How To: wire up a garage door opener to your flashers - Sportbikes.net
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post #1 of 15 (permalink) Old 03-24-2007, 05:11 PM Thread Starter
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How To: wire up a garage door opener to your flashers

This is a simple, cheap mod that you'll love if you have a garage door opener.

http://www.cyclegadgets.com/Products...t.asp?Item=ASG

It's $30 (I picked it up at the motorcycle show for $20) and it took about 30 minutes to wire up.

Tools required:

Butane Soldering Iron ($10 at Radio Shack)
Solder
Multimeter (also $10 at Radio Shack)
Wire stripper
Zip ties
Wrench for a chassis bolt (8mm on the Ducati Supersport)
Your push-button garage door opener


Your bike may require a different kit. There's another part number on that website - this 5pg2 model is the "Universal" one for most sportbikes.
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post #2 of 15 (permalink) Old 03-24-2007, 05:17 PM Thread Starter
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Step 1:

First locate a good spot for the wiring harness. You'll need access to:

- power (a cable that comes on only when you turn the key on)
- switched power (headlight flashers or brake)
- somewhere to store/stick the circuit boards

I chose to install this all under my seat and use the brake instead of the headlight flashers.
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post #3 of 15 (permalink) Old 03-24-2007, 05:19 PM Thread Starter
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Step 2:

Using a small eyeglass screwdriver, pry open the garage door opener to expose the circuit board.

You're going to use the multimeter in continuity mode (basically select any of the modes on the Ohm selections). Touch each prong of the multimeter to a couple of the points where the button hits when you press it.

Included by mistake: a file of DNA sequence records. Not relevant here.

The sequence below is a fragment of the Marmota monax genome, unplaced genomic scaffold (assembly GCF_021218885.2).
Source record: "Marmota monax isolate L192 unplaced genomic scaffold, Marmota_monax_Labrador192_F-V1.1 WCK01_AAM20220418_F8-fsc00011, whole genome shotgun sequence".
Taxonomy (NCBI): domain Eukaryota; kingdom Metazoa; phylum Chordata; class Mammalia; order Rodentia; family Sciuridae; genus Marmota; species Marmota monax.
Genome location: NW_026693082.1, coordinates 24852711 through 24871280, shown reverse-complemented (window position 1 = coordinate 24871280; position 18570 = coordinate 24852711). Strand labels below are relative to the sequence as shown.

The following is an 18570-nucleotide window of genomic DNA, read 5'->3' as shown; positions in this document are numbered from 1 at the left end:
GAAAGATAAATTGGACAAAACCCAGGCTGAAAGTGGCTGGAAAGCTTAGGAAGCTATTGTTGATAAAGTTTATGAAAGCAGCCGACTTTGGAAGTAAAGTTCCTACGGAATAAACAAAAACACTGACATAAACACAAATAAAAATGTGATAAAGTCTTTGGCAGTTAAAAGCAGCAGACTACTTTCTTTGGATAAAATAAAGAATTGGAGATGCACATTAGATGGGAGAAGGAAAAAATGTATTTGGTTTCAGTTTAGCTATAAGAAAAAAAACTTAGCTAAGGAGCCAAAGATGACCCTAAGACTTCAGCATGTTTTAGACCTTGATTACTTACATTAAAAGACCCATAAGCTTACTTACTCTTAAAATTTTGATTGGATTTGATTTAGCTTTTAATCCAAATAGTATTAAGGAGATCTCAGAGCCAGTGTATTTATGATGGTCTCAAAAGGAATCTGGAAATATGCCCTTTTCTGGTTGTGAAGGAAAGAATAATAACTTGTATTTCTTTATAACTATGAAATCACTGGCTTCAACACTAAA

I've marked my points with a red Sharpie - you can see the small marks in the picture.

When I touched these two points with the multimeter, my garage door opened.
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post #4 of 15 (permalink) Old 03-24-2007, 05:23 PM Thread Starter
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Step 3:

Light up the butane soldering iron.

On the wiring harness, there is a black and white cable that are bonded together. These are for the points we marked in red on the opener circuit board.

Using a wire stripper, expose a small amount of wire in the black, and then the white wire.

Lightly coat each wire with a small amount of solder. Hold the exposed, coated wire to the point on the circuit board, and touch the point with the soldering iron lightly. Pull up quickly to solder them together.

Do the same for the second wire and point on the board.

After the solder has cooled for a bit, wrap the wires around the assembly once or twice, then cover in some plastic and electrical tape. This will serve two purposes:

- it will hold your soldering points better, as a slight tug on the cable won't loosen the joint
- it will protect the opener board from shorting out if it touches a bolt or other metal
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Last edited by bzbatl; 03-24-2007 at 05:51 PM.
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post #5 of 15 (permalink) Old 03-24-2007, 05:28 PM Thread Starter
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Step 4:

Now we're ready to wire it to the bike.

Again we will use the multimeter to check the wiring on the bike. Unplug the brake harness, which is located under the seat.

Lay the negative terminal of the multimeter so that it's touching a bolt that's connected to your frame.

Turn the bike on (do not start it) and touch the positive terminal to each of the exposed connectors. Note which wire is "power". Mine was the yellow, center wire.

Now hold down the brake and again check the terminals to see which one has power while braking. Mine was the green, outside wire.
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post #6 of 15 (permalink) Old 03-24-2007, 05:30 PM Thread Starter
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Step 5:

Your kit will include two wire-snap clips to connect the kit to your wiring harness.

Use one on the "power" line and connect it to the red wire on the kit.

Use the other on the "brake" line and connect it to the yellow wire on the kit.
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post #7 of 15 (permalink) Old 03-24-2007, 05:40 PM Thread Starter
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Step 6: